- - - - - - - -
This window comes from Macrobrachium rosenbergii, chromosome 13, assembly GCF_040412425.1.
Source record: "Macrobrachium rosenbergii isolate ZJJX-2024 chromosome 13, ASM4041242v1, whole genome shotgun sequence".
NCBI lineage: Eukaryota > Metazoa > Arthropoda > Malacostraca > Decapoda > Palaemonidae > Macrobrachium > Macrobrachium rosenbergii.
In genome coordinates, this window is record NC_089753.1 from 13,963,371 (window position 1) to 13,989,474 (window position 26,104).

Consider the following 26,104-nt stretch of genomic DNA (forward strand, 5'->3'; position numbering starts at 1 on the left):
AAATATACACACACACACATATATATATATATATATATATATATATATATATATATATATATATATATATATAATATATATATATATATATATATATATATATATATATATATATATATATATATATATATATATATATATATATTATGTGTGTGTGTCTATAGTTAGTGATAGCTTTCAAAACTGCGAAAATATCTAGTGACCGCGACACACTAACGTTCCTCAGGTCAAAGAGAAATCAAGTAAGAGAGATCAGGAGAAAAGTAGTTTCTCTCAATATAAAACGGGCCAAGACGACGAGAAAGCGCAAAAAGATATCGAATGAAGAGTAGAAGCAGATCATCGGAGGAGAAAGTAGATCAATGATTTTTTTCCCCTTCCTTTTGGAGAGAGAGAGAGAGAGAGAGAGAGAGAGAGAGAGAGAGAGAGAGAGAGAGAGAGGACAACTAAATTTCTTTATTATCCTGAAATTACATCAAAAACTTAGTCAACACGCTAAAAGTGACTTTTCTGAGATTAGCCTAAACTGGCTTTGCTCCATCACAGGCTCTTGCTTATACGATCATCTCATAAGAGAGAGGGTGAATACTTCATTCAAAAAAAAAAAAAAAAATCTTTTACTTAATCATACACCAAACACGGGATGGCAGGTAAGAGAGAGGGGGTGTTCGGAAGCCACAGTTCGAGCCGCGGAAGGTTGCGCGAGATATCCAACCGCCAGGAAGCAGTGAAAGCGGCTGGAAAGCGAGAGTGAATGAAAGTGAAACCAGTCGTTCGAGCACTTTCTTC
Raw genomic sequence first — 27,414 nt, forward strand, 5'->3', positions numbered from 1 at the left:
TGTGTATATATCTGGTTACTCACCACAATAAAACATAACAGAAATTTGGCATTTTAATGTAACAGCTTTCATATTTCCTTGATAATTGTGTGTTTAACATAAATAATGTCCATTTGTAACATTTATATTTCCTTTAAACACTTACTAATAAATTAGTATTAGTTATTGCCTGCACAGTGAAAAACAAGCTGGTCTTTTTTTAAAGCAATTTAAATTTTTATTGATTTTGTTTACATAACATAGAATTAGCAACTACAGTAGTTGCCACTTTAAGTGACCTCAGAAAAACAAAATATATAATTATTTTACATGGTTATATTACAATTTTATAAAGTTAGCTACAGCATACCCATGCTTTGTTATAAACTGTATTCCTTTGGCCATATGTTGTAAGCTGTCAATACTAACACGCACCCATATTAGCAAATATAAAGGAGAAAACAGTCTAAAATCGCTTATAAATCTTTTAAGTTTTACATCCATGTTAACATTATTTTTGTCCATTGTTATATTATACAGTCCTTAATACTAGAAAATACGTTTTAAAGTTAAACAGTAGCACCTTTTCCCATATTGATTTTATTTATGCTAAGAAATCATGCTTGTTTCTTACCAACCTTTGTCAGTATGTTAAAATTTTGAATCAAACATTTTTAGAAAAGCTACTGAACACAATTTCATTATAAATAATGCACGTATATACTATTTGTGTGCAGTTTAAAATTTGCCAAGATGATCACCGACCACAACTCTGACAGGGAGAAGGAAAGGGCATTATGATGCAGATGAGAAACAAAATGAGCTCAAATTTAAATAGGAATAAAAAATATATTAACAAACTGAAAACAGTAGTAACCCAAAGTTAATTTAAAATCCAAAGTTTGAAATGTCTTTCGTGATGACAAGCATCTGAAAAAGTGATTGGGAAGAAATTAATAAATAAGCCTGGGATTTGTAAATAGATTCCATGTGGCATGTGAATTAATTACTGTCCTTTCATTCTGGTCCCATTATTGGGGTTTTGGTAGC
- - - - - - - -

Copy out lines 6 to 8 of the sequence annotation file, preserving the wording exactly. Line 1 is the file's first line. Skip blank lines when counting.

AAATATACACACACACACATATATATATATATATATATATATATATATATATATATATATATATATATATATAATATATATATATATATATATATATATATATATATATATATATATATATATATATATATATATATATATATATTATGTGTGTGTGTCTATAGTTAGTGATAGCTTTCAAAACTGCGAAAATATCTAGTGACCGCGACACACTAACGTTCCTCAGGTCAAAGAGAAATCAAGTAAGAGAGATCAGGAGAAAAGTAGTTTCTCTCAATATAAAACGGGCCAAGACGACGAGAAAGCGCAAAAAGATATCGAATGAAGAGTAGAAGCAGATCATCGGAGGAGAAAGTAGATCAATGATTTTTTTCCCCTTCCTTTTGGAGAGAGAGAGAGAGAGAGAGAGAGAGAGAGAGAGAGAGAGAGAGAGAGAGAGAGGACAACTAAATTTCTTTATTATCCTGAAATTACATCAAAAACTTAGTCAACACGCTAAAAGTGACTTTTCTGAGATTAGCCTAAACTGGCTTTGCTCCATCACAGGCTCTTGCTTATACGATCATCTCATAAGAGAGAGGGTGAATACTTCATTCAAAAAAAAAAAAAAAAATCTTTTACTTAATCATACACCAAACACGGGATGGCAGGTAAGAGAGAGGGGGTGTTCGGAAGCCACAGTTCGAGCCGCGGAAGGTTGCGCGAGATATCCAACCGCCAGGAAGCAGTGAAAGCGGCTGGAAAGCGAGAGTGAATGAAAGTGAAACCAGTCGTTCGAGCACTTTCTTC
Raw genomic sequence first — 27,414 nt, forward strand, 5'->3', positions numbered from 1 at the left:
TGTGTATATATCTGGTTACTCACCACAATAAAACATAACAGAAATTTGGCATTTTAATGTAACAGCTTTCATATTTCCTTGATAATTGTGTGTTTAACATAAATAATGTCCATTTGTAACATTTATATTTCCTTTAAACACTTACTAATAAATTAGTATTAGTTATTGCCTGCACAGTGAAAAACAAGCTGGTCTTTTTTTAAAGCAATTTAAATTTTTATTGATTTTGTTTACATAACATAGAATTAGCAACTACAGTAGTTGCCACTTTAAGTGACCTCAGAAAAACAAAATATATAATTATTTTACATGGTTATATTACAATTTTATAAAGTTAGCTACAGCATACCCATGCTTTGTTATAAACTGTATTCCTTTGGCCATATGTTGTAAGCTGTCAATACTAACACGCACCCATATTAGCAAATATAAAGGAGAAAACAGTCTAAAATCGCTTATAAATCTTTTAAGTTTTACATCCATGTTAACATTATTTTTGTCCATTGTTATATTATACAGTCCTTAATACTAGAAAATACGTTTTAAAGTTAAACAGTAGCACCTTTTCCCATATTGATTTTATTTATGCTAAGAAATCATGCTTGTTTCTTACCAACCTTTGTCAGTATGTTAAAATTTTGAATCAAACATTTTTAGAAAAGCTACTGAACACAATTTCATTATAAATAATGCACGTATATACTATTTGTGTGCAGTTTAAAATTTGCCAAGATGATCACCGACCACAACTCTGACAGGGAGAAGGAAAGGGCATTATGATGCAGATGAGAAACAAAATGAGCTCAAATTTAAATAGGAATAAAAAATATATTAACAAACTGAAAACAGTAGTAACCCAAAGTTAATTTAAAATCCAAAGTTTGAAATGTCTTTCGTGATGACAAGCATCTGAAAAAGTGATTGGGAAGAAATTAATAAATAAGCCTGGGATTTGTAAATAGATTCCATGTGGCATGTGAATTAATTACTGTCCTTTCATTCTGGTCCCATTATTGGGGTTTTGGTAGC